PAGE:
Thought for the Day – 9 November – Meditations with Antonio Cardinal Bacci (1881-1971)
“Indulgences are among the means by which we can help to satisfy the Divine Justice for our own offences and for those of the faithful depared.
Unfortunately, very few Christians understand the true nature of indulgences.
As a result, they neglect to fulfil the conditions necessary to gain them.
Canon Law defines an indulgence as “the remission in the sight of God of the temporal punishment due to sins already forgiven, which, the proper ecclesiastical authority concedes from the treasury of the Church, for the living, by way of absolution and for the dead, by way of suffrage” (Canon 911).
The main requirement is to be in the state of grace, which sinners can attain by means of the Sacrament of Penance, or by an Act of PERFECT CONTRITION.
If properly made, Confession takes away sin and eternal punishment but, not temporal punishment.
This may be cancelled by means of penance, prayer and good works.
In the early days of the Church, the penitential system was most severe (I wish it were so again!)
According to the degree of gravity, different sins drew penances of days, weeks or months of fasting on bread and water.
As times changed, the Church reduced these penalties and granted indulgences instead.
What we may ask, is the theological basis for these indulgences?
It is the spiritual treasury which is at the disposal of the Church, made up of the infinite merits of our Redeemer and added to, by the merits of the Blessed Virgin and the Saints.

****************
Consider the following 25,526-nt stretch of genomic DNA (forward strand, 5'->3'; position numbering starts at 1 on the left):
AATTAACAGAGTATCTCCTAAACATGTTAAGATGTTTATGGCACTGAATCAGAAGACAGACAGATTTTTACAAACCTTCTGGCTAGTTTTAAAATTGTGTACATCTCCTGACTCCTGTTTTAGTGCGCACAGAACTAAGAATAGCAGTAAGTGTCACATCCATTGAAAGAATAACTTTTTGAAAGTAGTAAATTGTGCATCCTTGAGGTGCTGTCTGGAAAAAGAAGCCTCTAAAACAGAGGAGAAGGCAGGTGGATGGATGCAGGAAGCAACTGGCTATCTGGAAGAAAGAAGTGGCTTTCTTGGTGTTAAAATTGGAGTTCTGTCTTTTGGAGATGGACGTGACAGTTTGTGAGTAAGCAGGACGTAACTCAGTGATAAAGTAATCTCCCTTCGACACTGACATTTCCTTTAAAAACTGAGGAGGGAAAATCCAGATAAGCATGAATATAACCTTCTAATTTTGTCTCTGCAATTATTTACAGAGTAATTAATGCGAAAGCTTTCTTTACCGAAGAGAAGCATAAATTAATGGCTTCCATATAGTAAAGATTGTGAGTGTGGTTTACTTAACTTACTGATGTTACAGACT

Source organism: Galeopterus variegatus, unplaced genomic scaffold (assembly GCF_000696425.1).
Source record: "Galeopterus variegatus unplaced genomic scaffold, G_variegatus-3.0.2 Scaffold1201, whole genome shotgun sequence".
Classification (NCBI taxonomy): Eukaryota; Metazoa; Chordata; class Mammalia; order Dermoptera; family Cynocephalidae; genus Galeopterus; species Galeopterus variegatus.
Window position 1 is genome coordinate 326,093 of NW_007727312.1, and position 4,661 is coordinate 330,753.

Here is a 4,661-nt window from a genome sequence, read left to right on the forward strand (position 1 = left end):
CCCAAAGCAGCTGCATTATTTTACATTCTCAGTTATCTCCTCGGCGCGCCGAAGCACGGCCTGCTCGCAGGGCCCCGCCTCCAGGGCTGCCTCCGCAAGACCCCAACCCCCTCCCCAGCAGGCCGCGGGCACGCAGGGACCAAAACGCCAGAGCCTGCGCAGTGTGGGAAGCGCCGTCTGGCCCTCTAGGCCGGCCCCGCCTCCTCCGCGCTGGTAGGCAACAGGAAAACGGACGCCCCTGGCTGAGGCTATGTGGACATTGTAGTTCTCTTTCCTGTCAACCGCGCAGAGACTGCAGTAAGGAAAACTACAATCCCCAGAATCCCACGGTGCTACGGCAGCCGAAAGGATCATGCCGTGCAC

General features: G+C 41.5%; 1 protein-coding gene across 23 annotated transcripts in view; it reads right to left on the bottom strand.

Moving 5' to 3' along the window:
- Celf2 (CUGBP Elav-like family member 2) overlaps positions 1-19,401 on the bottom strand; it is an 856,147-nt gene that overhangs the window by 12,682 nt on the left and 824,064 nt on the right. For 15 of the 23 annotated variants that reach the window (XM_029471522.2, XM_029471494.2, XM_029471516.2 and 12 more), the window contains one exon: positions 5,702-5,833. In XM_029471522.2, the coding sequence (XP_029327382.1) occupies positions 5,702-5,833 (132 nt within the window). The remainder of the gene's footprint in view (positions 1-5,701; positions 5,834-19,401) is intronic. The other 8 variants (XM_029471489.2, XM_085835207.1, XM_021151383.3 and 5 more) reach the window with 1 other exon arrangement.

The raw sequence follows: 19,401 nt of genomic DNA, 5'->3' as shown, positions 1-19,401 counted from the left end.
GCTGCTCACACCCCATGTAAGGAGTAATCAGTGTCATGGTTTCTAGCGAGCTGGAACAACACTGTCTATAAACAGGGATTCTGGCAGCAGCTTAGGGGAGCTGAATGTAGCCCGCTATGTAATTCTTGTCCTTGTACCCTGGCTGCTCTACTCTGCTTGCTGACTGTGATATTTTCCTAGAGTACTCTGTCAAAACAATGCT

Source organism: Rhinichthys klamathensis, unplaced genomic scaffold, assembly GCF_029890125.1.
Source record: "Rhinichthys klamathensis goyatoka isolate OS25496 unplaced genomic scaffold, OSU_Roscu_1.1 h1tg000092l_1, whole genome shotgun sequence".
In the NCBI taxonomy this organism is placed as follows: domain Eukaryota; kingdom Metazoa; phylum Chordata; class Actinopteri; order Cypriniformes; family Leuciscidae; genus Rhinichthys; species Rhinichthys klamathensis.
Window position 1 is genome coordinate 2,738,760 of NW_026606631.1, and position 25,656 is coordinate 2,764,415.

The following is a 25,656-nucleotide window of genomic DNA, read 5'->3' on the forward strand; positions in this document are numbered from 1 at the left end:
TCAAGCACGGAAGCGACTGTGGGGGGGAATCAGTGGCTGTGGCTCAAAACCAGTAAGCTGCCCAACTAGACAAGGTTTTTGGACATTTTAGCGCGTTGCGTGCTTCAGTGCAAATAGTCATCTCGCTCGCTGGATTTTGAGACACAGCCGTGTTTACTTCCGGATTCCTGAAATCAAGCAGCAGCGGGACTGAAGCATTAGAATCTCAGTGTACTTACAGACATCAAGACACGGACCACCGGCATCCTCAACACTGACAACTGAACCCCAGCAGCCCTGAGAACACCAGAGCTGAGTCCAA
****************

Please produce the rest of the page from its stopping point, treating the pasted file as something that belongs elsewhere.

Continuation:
These merits are communicated to us by the Church by reason of the consoling Dogma of the Communion of Saints, according to which, the Church Militant, Suffering and Triumphant, constitutes one Mystical Body of which Jesus Christ is the Head.
The Church has power to dispose of this immense treasure by reason of the injunction given to her by her Founder, when He said to St Peter: “Whatever thou shalt bind on earth shall be bound in heaven and whatever thou shalt loose on earth shall be loosed in heaven” (Mt 16:19).
There are no reservations – the injunction applies, not only to sin but, also to its punishment.
It is clear that indulgences are not merely a dispensation from the penitential discipline in the eyes of the Church, as certain heretics held and still hold but also, in the sight of God.
Indulgences reflect, both the mercy and the justice of God.
They reflect His justice because complete satisfaction is rendered by the merits of Jesus Christ.
They reflect His mercy because these merits are applied to us poor sinners and also, by way of suffrage, to the souls of our departed friends.”